Business intelligence (BI) uses data mining, business analytics, and other data tools to extract valuable information for organizations to make more informed decisions. However, because of the limitless amount of data available at their disposal, the data extraction process may be cumbersome and time-consuming for many companies.
To derive actionable insights from a large amount of data, many companies have started to utilize business intelligence automation. In this blog, we will explore what BI Automation is, how it is used, and evaluate its risks.
Business intelligence automation refers to the combination of artificial intelligence (AI), robotic process automation (RPA), and business process management (BPM) that reconfigures the data interpolation process for companies. Its main aim is to reduce the involvement of a data analyst or scientist in the process.
BI automation not only accelerates the process but also delivers insights in a more presentable way. As a result, it saves a data analyst’s time on multiple technical tasks. Business intelligence can also process and discover relationships between data from multiple sources and find patterns that data scientists are still unable to uncover.
BI automation unlocks the full potential of data and business analytics. So let’s look at five business processes that can be subject to business intelligence automation.
As already mentioned, several machine learning tools have made it possible to discover insights automatically. These tools can critically analyze data and find valuable information for companies with very little human involvement.
Lotte, an online shopping company in South Korea, overcame the problem of many customers abandoning their shopping carts through BI automation. As a result, the company saw a sharp increase in customer loyalty and a $10 million increase in sales in one year.
Once you capture applicable insight from data, you have to prioritize them to develop effective business strategies. BI automation goes the extra mile to deliver a ranking of important insights. This classification can save analysts precious time and hint at which improvements to focus on first.
For example, an American Spanish-language television network Univision successfully implemented business intelligence to gain more visibility to its data. Thanks to the power of automation, Univision focused on tailoring targeted ad campaigns to its audience and achieved 80% growth.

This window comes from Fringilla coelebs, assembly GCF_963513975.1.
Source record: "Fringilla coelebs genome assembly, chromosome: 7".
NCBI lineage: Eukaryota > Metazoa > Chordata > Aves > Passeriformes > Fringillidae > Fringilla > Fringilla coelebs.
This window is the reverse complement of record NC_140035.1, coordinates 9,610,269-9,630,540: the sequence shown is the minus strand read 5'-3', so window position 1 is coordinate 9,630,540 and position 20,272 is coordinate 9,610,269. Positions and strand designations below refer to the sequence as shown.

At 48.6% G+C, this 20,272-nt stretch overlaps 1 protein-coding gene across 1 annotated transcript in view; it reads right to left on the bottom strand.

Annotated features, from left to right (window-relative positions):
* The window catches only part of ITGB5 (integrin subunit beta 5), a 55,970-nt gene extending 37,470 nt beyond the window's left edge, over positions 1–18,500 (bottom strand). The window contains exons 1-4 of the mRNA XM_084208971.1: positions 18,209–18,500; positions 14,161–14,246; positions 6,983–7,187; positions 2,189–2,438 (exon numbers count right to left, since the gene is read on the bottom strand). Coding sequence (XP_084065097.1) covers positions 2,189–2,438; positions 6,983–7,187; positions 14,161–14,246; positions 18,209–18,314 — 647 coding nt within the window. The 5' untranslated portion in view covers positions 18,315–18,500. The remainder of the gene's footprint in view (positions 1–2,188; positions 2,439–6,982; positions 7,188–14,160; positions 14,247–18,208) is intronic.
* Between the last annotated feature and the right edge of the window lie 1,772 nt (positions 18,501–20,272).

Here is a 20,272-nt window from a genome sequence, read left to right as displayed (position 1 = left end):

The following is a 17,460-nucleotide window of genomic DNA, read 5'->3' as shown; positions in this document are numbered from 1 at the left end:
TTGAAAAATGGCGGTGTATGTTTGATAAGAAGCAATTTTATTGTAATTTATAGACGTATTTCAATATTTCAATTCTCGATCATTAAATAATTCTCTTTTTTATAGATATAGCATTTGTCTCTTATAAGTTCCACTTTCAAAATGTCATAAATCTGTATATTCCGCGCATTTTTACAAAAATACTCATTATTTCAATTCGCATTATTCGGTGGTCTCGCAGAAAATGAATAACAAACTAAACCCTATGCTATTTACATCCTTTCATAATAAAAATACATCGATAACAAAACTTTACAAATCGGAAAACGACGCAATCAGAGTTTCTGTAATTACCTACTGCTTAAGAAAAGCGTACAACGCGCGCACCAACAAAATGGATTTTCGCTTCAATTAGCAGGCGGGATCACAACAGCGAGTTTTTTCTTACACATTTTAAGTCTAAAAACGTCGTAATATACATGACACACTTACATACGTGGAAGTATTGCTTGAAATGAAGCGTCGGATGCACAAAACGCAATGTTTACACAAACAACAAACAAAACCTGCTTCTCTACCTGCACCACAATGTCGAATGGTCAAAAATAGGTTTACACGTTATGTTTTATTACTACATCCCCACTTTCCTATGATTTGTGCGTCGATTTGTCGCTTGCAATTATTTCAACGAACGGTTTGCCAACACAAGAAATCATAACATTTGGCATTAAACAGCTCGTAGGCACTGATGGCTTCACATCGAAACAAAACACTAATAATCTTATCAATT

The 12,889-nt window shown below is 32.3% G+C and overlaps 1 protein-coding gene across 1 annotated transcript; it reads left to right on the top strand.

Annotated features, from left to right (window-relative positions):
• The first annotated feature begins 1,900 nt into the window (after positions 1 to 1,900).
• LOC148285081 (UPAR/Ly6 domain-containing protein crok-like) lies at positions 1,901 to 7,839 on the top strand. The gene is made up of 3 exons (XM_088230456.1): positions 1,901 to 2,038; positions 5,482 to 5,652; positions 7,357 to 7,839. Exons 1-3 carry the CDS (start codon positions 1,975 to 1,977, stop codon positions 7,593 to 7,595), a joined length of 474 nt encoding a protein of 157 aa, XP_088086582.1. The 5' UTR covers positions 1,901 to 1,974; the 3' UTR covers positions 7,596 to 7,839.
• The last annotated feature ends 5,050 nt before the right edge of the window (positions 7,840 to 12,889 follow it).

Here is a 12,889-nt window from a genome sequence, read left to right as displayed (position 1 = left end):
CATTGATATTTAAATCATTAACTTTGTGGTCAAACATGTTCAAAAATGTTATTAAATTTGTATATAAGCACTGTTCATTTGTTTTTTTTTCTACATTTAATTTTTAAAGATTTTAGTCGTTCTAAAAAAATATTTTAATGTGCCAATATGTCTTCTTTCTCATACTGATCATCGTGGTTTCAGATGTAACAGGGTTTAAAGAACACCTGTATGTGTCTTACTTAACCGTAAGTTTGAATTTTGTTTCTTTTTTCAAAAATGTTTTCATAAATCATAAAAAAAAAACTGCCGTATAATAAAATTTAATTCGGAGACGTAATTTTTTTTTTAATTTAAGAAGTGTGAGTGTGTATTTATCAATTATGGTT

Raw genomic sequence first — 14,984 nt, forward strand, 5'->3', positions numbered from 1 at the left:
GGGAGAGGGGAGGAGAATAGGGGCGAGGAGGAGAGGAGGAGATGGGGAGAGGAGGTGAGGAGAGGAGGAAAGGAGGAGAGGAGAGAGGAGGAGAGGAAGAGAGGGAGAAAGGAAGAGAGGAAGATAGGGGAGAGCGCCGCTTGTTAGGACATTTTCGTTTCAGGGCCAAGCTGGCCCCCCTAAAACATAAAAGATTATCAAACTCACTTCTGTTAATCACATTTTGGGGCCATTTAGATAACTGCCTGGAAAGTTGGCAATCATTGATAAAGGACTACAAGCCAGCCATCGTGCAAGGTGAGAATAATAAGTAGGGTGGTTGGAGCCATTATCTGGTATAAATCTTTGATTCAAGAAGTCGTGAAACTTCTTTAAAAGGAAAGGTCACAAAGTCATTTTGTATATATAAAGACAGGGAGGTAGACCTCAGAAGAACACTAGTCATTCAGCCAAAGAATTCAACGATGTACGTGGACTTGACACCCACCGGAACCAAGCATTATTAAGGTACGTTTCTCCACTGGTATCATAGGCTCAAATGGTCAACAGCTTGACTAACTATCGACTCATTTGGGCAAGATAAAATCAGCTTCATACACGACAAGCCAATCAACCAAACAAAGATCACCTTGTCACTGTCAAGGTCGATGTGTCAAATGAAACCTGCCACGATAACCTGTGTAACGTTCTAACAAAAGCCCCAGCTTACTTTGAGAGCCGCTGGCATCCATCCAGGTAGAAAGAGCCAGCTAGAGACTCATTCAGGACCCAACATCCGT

Embedded analytics incorporates data visualization, reports, and charts into a business application or web portal. Reports and dashboards can make meaningful insights easy to access and understand for non-data analysts in a company.
Managers and executives at Baylis & Harding, a wholesaler specializing in first-class toiletries and gift boxes, had problems interpreting customer and sales data. Thanks to embedded analytics, the management now has access to more accessible and comprehensible reports, which helps them plan more forward-looking business decisions.
If data is handled manually, there is always the possibility of human error. Furthermore, even during the extraction of insights, different factors, including flawed observations or unilateral decisions, can create bias in data interpretation. Automation overcomes these obstacles and significantly reduces the chances of committing errors during data analysis.
In 2018, an employee at Strathmore College accidentally published the personal information of more than 300 students on the school’s intranet. The data included information about students’ health conditions, including which medications each student took. Luckily, Strathmore College recovered the data breach the next day. However, implementing BI automation could have easily prevented the unfavorable consequences of an unintentional click.
Last but not least, the end goal of business intelligence automation is to provide easy access to business customers. It can allow companies to gather their analytics from any platform that supports BI systems. Moreover, due to the simplified reporting, employees don’t have to be data analytics experts to interpret and apply these insights.
Before implementing business intelligence, New York Shipping Exchange extracted data manually from its website and copy-pasted it into Excel. The process was cumbersome, and not everyone had access to the data. BI helped NYSHEX centralize its data into one single system and make it available to anyone in the company. This major upgrade helped the company gain more visibility into their data, thanks to which they tripled their shipping volume between Asia and the U.S. in 2019.
The only major drawback of BI automation is that it is still new. Because of the lack of widespread application, it is still difficult to evaluate if it can function more powerfully than a human brain. That said, you have to be cautious with the following risks of automation:
Business intelligence and automation go hand in hand to deliver a faster and more accessible data analytics process. It opens many doors for companies to gain more visibility into the data they collect. Thanks to BI automation, the job of a data scientist is slowly shifting from a technical to a more analytical one. However, it’s always advisable to be cautious of the risks associated with automation. Business processes need to be adapted, and new security systems need to be installed to support a more AI-driven approach to data.